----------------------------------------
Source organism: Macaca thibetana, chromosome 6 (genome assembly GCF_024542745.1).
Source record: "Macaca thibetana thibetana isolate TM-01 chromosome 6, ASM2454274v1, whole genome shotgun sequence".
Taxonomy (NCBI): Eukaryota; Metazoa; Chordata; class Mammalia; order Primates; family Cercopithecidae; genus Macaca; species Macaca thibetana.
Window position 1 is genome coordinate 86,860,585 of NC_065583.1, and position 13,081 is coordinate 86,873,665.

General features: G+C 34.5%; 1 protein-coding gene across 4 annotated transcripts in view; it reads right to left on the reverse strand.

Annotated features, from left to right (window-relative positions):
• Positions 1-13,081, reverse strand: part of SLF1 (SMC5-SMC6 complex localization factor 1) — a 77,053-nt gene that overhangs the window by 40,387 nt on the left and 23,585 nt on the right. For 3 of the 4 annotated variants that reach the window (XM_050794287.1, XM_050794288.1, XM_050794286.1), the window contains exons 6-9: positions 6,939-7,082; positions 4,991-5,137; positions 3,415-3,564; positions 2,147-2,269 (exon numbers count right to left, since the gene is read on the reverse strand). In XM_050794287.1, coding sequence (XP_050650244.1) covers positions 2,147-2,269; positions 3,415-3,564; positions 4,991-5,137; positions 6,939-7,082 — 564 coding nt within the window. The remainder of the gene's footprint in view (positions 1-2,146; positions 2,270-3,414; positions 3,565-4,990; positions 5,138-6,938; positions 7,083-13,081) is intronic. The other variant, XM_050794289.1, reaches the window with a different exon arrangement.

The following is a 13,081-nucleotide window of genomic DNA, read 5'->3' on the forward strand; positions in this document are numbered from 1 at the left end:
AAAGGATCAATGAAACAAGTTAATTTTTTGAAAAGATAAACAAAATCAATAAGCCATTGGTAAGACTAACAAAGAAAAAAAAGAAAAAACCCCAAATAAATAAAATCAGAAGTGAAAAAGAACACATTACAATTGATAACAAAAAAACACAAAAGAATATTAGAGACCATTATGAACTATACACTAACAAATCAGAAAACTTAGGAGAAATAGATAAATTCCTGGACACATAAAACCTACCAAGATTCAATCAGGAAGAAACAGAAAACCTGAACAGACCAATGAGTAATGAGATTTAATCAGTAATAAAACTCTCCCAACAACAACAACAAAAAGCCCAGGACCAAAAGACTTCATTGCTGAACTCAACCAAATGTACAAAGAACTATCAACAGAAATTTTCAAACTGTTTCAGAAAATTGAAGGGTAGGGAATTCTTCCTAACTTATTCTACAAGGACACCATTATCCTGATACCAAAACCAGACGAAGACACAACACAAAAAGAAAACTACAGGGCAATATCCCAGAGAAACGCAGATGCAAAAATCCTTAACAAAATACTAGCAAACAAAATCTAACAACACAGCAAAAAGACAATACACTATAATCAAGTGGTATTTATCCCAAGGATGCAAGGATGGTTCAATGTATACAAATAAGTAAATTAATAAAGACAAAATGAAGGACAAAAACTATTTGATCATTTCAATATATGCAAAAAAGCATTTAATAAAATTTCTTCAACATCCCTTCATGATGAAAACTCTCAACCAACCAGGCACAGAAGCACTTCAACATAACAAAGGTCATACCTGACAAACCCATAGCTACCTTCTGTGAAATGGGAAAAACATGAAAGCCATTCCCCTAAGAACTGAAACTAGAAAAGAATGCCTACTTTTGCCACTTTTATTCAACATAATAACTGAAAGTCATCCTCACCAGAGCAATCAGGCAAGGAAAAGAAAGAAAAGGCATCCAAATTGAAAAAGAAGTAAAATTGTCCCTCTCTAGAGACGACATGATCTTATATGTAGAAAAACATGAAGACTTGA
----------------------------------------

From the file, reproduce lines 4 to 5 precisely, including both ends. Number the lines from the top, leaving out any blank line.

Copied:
Window position 1 is genome coordinate 86,860,585 of NC_065583.1, and position 13,081 is coordinate 86,873,665.

General features: G+C 34.5%; 1 protein-coding gene across 4 annotated transcripts in view; it reads right to left on the reverse strand.